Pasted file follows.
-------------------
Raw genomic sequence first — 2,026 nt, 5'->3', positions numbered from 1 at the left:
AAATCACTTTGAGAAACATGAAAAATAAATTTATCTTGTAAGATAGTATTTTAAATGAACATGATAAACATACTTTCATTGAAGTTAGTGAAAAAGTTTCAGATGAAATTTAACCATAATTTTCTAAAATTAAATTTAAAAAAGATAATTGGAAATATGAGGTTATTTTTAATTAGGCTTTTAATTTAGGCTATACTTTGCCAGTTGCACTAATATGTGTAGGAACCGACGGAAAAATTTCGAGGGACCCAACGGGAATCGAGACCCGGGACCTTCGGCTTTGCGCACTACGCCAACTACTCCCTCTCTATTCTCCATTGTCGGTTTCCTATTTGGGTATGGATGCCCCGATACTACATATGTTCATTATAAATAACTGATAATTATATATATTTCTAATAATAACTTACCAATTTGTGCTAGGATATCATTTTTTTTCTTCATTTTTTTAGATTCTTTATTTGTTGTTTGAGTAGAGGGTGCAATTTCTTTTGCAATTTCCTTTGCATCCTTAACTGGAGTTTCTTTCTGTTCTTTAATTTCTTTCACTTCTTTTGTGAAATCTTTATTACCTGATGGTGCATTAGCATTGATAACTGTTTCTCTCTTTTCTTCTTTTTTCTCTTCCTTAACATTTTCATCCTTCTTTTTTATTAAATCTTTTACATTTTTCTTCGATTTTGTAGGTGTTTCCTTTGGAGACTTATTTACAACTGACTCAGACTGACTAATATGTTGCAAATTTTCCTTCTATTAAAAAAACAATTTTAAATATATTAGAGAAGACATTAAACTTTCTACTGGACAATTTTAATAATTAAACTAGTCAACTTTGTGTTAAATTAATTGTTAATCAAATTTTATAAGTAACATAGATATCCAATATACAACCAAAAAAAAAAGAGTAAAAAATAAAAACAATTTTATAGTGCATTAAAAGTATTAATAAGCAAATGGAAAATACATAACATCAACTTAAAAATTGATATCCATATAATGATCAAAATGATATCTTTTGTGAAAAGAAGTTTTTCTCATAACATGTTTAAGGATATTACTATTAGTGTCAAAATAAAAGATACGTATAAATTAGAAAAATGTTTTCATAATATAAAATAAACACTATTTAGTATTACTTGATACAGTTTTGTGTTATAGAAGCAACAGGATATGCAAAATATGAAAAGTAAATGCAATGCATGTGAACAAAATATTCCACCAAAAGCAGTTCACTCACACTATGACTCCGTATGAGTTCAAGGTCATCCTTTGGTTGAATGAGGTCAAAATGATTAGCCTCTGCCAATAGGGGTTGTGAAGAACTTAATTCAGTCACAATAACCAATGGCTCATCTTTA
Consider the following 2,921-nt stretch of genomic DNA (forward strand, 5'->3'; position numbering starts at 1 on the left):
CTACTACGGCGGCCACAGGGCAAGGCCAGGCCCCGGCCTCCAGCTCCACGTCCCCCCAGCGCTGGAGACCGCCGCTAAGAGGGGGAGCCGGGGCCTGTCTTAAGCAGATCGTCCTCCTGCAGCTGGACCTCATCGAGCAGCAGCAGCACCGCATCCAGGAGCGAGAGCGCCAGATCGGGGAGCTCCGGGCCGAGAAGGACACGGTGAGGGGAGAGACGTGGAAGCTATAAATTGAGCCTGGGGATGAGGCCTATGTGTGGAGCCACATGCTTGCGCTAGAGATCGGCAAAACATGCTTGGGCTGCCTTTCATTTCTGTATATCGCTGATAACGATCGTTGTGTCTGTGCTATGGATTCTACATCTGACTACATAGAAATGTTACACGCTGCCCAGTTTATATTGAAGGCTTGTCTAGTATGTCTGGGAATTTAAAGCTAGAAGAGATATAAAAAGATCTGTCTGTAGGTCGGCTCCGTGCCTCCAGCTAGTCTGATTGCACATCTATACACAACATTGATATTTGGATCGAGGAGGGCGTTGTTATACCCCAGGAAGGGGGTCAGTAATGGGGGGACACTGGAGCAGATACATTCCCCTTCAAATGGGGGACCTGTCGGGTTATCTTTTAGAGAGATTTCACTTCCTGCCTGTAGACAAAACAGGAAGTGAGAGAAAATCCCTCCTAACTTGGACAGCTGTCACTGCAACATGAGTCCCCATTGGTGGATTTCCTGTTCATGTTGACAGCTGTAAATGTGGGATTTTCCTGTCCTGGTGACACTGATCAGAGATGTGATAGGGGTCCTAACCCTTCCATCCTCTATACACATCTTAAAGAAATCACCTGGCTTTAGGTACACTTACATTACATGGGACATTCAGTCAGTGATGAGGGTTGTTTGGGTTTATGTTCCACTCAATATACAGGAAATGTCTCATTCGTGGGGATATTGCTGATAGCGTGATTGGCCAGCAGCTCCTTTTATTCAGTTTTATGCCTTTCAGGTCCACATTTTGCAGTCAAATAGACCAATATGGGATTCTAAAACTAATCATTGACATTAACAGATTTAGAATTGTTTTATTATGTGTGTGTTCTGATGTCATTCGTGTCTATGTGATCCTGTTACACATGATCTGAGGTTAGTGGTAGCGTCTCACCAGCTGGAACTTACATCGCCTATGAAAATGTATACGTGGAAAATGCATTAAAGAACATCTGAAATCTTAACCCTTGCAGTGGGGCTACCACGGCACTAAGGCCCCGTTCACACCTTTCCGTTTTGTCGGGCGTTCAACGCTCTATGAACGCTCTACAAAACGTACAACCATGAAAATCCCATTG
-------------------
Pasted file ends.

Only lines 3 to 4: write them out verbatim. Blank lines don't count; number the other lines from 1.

Consider the following 2,921-nt stretch of genomic DNA (forward strand, 5'->3'; position numbering starts at 1 on the left):
CTACTACGGCGGCCACAGGGCAAGGCCAGGCCCCGGCCTCCAGCTCCACGTCCCCCCAGCGCTGGAGACCGCCGCTAAGAGGGGGAGCCGGGGCCTGTCTTAAGCAGATCGTCCTCCTGCAGCTGGACCTCATCGAGCAGCAGCAGCACCGCATCCAGGAGCGAGAGCGCCAGATCGGGGAGCTCCGGGCCGAGAAGGACACGGTGAGGGGAGAGACGTGGAAGCTATAAATTGAGCCTGGGGATGAGGCCTATGTGTGGAGCCACATGCTTGCGCTAGAGATCGGCAAAACATGCTTGGGCTGCCTTTCATTTCTGTATATCGCTGATAACGATCGTTGTGTCTGTGCTATGGATTCTACATCTGACTACATAGAAATGTTACACGCTGCCCAGTTTATATTGAAGGCTTGTCTAGTATGTCTGGGAATTTAAAGCTAGAAGAGATATAAAAAGATCTGTCTGTAGGTCGGCTCCGTGCCTCCAGCTAGTCTGATTGCACATCTATACACAACATTGATATTTGGATCGAGGAGGGCGTTGTTATACCCCAGGAAGGGGGTCAGTAATGGGGGGACACTGGAGCAGATACATTCCCCTTCAAATGGGGGACCTGTCGGGTTATCTTTTAGAGAGATTTCACTTCCTGCCTGTAGACAAAACAGGAAGTGAGAGAAAATCCCTCCTAACTTGGACAGCTGTCACTGCAACATGAGTCCCCATTGGTGGATTTCCTGTTCATGTTGACAGCTGTAAATGTGGGATTTTCCTGTCCTGGTGACACTGATCAGAGATGTGATAGGGGTCCTAACCCTTCCATCCTCTATACACATCTTAAAGAAATCACCTGGCTTTAGGTACACTTACATTACATGGGACATTCAGTCAGTGATGAGGGTTGTTTGGGTTTATGTTCCACTCAATATACAGGAAATGTCTCATTCGTGGGGATATTGCTGATAGCGTGATTGGCCAGCAGCTCCTTTTATTCAGTTTTATGCCTTTCAGGTCCACATTTTGCAGTCAAATAGACCAATATGGGATTCTAAAACTAATCATTGACATTAACAGATTTAGAATTGTTTTATTATGTGTGTGTTCTGATGTCATTCGTGTCTATGTGATCCTGTTACACATGATCTGAGGTTAGTGGTAGCGTCTCACCAGCTGGAACTTACATCGCCTATGAAAATGTATACGTGGAAAATGCATTAAAGAACATCTGAAATCTTAACCCTTGCAGTGGGGCTACCACGGCACTAAGGCCCCGTTCACACCTTTCCGTTTTGTCGGGCGTTCAACGCTCTATGAACGCTCTACAAAACGTACAACCATGAAAATCCCATTG